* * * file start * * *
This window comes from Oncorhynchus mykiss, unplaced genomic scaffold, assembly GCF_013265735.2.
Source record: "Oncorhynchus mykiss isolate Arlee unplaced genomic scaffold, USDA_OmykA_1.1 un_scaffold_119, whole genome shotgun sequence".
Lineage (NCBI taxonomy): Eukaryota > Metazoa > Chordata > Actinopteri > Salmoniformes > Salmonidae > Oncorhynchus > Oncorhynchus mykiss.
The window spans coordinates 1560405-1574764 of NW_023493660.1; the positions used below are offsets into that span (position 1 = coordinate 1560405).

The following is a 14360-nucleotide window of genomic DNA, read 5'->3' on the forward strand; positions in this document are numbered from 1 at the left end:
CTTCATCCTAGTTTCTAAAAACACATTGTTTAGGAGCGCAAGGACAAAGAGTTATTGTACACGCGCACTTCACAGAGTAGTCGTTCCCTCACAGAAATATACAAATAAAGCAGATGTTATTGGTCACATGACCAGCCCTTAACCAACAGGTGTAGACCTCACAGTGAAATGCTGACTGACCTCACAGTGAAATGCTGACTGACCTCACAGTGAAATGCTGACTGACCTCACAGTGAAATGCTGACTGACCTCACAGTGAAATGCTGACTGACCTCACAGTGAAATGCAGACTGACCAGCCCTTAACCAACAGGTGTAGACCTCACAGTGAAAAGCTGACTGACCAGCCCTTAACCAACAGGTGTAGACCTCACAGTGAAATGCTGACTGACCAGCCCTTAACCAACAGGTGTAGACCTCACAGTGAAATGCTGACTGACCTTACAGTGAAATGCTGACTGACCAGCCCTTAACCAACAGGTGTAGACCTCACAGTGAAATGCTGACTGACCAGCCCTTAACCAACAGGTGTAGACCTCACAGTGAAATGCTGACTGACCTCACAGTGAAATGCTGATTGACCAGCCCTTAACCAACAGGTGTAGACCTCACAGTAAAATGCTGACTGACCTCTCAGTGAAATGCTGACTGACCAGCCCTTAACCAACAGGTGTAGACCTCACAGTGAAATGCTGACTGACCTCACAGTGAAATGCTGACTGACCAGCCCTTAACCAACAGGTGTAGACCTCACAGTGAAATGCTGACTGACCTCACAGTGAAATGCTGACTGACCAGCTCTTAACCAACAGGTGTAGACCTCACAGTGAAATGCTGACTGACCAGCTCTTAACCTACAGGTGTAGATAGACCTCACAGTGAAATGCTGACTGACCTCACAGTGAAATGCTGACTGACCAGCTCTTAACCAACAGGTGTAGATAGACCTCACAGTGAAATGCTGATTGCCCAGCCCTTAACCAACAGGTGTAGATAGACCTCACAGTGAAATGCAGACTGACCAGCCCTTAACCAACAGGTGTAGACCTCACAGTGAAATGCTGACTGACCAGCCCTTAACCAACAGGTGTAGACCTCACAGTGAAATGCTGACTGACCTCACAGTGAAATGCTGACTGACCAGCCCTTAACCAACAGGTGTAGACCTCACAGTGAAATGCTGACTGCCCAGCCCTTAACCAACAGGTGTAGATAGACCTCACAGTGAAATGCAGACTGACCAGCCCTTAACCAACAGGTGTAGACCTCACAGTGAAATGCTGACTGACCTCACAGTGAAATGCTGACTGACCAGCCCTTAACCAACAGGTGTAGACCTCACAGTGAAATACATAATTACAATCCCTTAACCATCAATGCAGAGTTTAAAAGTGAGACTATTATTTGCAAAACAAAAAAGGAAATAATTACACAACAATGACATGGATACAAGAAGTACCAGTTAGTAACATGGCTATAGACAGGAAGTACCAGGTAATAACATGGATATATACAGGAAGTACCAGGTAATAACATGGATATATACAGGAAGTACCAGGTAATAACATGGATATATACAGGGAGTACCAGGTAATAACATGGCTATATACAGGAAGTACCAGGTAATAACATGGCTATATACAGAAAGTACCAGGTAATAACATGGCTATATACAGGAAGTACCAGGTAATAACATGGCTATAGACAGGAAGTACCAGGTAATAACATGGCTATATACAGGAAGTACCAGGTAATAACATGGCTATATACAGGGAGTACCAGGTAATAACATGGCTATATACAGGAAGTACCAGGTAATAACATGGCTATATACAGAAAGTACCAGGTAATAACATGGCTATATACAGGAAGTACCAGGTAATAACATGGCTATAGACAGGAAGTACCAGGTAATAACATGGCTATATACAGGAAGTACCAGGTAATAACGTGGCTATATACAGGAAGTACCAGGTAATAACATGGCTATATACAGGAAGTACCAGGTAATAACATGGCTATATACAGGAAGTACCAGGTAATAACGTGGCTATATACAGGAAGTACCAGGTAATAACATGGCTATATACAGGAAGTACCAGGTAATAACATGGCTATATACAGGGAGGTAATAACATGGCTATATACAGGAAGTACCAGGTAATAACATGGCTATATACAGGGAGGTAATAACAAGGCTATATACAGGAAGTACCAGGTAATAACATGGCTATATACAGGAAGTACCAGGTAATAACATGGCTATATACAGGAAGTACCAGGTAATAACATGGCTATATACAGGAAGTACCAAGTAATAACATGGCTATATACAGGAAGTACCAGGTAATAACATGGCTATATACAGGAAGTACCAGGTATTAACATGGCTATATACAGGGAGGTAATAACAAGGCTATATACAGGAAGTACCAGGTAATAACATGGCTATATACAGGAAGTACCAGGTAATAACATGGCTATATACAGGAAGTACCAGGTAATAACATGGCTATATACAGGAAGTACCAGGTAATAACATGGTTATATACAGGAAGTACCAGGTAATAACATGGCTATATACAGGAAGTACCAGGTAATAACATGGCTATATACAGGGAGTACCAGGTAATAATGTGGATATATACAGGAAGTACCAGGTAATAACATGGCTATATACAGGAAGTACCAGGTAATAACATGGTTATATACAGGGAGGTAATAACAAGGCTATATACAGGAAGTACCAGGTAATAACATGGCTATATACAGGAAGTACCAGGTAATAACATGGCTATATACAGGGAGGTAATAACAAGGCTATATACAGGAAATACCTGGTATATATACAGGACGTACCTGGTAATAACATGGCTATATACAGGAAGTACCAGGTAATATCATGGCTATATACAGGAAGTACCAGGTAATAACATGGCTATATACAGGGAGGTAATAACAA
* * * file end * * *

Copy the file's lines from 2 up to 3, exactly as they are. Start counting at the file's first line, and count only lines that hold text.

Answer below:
Source record: "Oncorhynchus mykiss isolate Arlee unplaced genomic scaffold, USDA_OmykA_1.1 un_scaffold_119, whole genome shotgun sequence".
Lineage (NCBI taxonomy): Eukaryota > Metazoa > Chordata > Actinopteri > Salmoniformes > Salmonidae > Oncorhynchus > Oncorhynchus mykiss.